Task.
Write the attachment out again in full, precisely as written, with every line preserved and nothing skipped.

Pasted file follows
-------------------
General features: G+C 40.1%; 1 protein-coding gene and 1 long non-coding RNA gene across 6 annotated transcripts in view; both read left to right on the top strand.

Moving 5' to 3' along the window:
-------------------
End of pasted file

General features: G+C 40.1%; 1 protein-coding gene and 1 long non-coding RNA gene across 6 annotated transcripts in view; both read left to right on the top strand.

Moving 5' to 3' along the window: